Global marketing and communications company Y&R’s brand strategy firm, BAV Consulting, and the Wharton School of the University of Pennsylvania have recently published a list of the world’s best countries for education.
The ranking was based on scores related to the possession of two equally weighted country attributes, a well-developed public education system and a positive answer to the question, “Would you consider attending university here?”
Find the list below:
At the top of the ranking lies Canada, where the lack of a centralized education structure does not represent a limit. In fact, Canadian students score above average on the Programme for International Student Assessment by the Organisation for Economic Co-operation and Development, or simply the OECD.
2. United Kingdom
Behind Canada comes the U.K. in second place, home of two of the top 10 Best Global Universities, Oxford and Cambridge, according to U.S. News and World Report. Through the years more uniform comprehensive schools have been created, in order to avoid disparities between secondary modern schools, designed to trade professionals, and grammar schools, for the study of the classics. Students had average math and reading scores on the basis of OECD’s Programme for International Student Assessment.
As well as in Canada, scores on the Programme for International Student Assessment are above average in Germany, according to OECD. The preschool transition before mandatory education, well known as kindergarten, is a concept which was introduced by a German scholar, Friedrich Frobel, in 1840. After primary education, students are recommended to one of three tracks based on academic performance: gymnasium for those headed to college, Realschule for white-collar careers and Hauprschule for trade professions.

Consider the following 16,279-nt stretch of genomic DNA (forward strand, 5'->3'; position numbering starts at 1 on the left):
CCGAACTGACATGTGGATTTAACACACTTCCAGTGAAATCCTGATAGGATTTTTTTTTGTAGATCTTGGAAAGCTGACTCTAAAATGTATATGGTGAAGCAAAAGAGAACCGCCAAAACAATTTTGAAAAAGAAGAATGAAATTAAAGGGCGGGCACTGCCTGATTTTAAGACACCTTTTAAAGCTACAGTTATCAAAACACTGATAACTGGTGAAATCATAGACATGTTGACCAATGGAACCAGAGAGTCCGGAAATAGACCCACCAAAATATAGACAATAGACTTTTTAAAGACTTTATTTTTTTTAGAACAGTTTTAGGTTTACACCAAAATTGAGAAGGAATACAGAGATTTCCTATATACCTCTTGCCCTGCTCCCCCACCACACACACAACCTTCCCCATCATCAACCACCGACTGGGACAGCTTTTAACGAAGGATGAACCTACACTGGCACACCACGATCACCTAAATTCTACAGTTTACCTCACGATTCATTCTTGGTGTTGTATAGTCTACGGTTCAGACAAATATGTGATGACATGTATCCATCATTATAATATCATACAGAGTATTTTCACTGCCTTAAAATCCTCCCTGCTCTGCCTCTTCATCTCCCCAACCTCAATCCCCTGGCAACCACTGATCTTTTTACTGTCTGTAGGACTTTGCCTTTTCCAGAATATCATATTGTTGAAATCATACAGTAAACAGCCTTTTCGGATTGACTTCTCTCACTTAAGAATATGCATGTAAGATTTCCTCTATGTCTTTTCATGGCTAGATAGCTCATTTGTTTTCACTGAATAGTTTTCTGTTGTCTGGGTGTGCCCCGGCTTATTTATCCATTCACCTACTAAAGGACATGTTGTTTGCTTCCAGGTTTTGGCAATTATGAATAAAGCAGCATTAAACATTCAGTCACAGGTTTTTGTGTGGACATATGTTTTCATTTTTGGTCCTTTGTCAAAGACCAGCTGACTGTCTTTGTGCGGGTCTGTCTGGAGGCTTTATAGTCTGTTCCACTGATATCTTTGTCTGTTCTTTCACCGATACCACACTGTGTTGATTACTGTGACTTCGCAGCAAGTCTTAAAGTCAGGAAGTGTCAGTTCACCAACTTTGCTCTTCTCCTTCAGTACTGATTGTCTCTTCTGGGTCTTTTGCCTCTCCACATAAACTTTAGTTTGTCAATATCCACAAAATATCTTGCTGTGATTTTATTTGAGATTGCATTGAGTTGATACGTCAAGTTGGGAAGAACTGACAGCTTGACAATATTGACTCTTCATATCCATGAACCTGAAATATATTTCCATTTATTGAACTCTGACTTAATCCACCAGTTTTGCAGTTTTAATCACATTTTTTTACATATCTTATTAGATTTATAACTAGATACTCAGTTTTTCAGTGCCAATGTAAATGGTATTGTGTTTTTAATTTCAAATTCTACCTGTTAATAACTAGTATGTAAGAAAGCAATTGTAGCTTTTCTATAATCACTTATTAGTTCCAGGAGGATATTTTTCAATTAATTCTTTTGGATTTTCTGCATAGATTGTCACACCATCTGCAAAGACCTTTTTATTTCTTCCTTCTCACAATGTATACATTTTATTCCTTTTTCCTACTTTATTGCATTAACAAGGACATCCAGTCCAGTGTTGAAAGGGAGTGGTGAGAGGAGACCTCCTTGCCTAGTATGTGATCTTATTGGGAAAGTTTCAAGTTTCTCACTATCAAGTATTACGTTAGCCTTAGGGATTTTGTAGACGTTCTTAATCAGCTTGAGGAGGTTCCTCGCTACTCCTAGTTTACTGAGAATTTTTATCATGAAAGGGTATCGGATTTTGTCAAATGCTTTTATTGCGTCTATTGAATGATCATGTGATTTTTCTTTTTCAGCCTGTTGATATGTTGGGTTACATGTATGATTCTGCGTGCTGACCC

Although national standards were implemented in 2014, each state manages its own education system in Australia. Content and achievement guidelines for primary and secondary levels are set by the Australian Curriculum, managed by an independent agency. Regarding higher education, the government offers different kinds of loan programs to help with tuition costs.
Education in France is mandatory from age six all the way through to 16 and is based on a national curriculum; however, most students attend a form of preschool and many of them continue to higher education. Philosophy plays a major role here and every year a considerable number of graduating students take the baccalauréat, a standardized philosophical essay.
According to Encyclopedia Britannica, Switzerland’s cultural contributions shows off more Nobel Prizes and registers more patents per capita than other nations. Its education system is internationally recognized for its excellence — both public and private establishments provide a comprehensive range of high quality education at all levels.